A mountain coaster is not a “roller coaster”

The case of an injury on the Branson Coaster

Like many reports covered in the RRRR database, multiple media reports used imprecise terminology that has real implications for potential misunderstanding of hazards to the public. While it is understandable that a reporter may not know the difference when beginning to collect information for a report, it is irresponsible to be cavalier about terminology in the published version. Any hazards that may be implicated in this case have no relevance to “roller coasters”.

On 20 June 2021, an 11-year-old patron at The Branson Coaster (Missouri USA) described as having “15% vision” in only one eye was injured after falling and being trapped for over an hour beneath a “roller coaster” that had stopped and restarted. In subsequent coverage reproducing a social media post by the emergency responders, it was clearer that this was a “mountain coaster” and not a “roller coaster”. The difference is highly relevant to this case.

A “roller coaster” will typically have seating for multiple occupants per vehicle, enabling guests who need guidance of any kind to have companions with them. When a ride stops, some riders unfamiliar with the ride may misunderstand the situation as the end of a ride or a failure needing them to evacuate in place. A “roller coaster” may have an intentional pause mid-cycle, to enhance the thrill, or automation or operator input may cause a train to stop in response to a fault requiring correction and possible evacuation. During these pauses, some patrons may reposition in ways that can cause injuries if movement resumes, especially as an abrupt launch. However, this occurrence and freedom of movement is mitigated by the use of restraint devices appropriate to the ride’s acceleration profile and interlocked with the ride control system if necessary. Riders’ improvised actions are also mitigated by the presence of ride attendants or use of public address messages advising the guests of appropriate actions and measures being taken to restart or evacuate.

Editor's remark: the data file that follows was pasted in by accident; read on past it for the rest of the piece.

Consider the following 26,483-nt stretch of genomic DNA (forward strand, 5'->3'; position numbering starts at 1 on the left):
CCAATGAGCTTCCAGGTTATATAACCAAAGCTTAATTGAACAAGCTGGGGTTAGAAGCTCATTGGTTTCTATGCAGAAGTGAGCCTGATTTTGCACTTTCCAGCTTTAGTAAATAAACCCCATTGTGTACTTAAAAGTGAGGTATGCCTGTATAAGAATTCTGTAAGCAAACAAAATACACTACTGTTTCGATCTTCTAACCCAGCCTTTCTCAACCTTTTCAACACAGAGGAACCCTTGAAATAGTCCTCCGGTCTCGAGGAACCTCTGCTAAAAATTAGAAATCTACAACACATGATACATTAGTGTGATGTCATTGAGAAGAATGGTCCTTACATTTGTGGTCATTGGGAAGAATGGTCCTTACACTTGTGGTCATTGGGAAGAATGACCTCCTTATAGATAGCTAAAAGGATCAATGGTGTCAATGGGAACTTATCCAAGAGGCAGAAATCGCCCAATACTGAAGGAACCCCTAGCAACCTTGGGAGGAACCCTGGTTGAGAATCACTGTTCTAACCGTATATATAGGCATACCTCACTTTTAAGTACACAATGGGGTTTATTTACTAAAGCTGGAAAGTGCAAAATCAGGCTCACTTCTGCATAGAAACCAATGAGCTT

As illustrated in the tourism site photo below, a “mountain coaster” is essentially a sled on a rail that descends a slope under gravity, undulating and curving to follow terrain. Sleds may have one or two occupants, in this case one. Individual sleds have manual brakes that must be operated by the rider in the event the sled is closing on the sled that descended on the rail before them. During the descent, a sled may have insufficient momentum to continue to the end of the path. Curves and hills expend some momentum, and a rider may have activated the brakes to slow to a comfortable speed, and a lighter weight of occupant will have less momentum to begin with. If the rider exits from the sled and is no longer applying any braking, the sled may begin to move, which may further destabilize the position of the rider in an area not designed for unloading. If the track at that point is above the terrain, the rider may fall.

Mountain coaster screenshot from ExploreBranson.com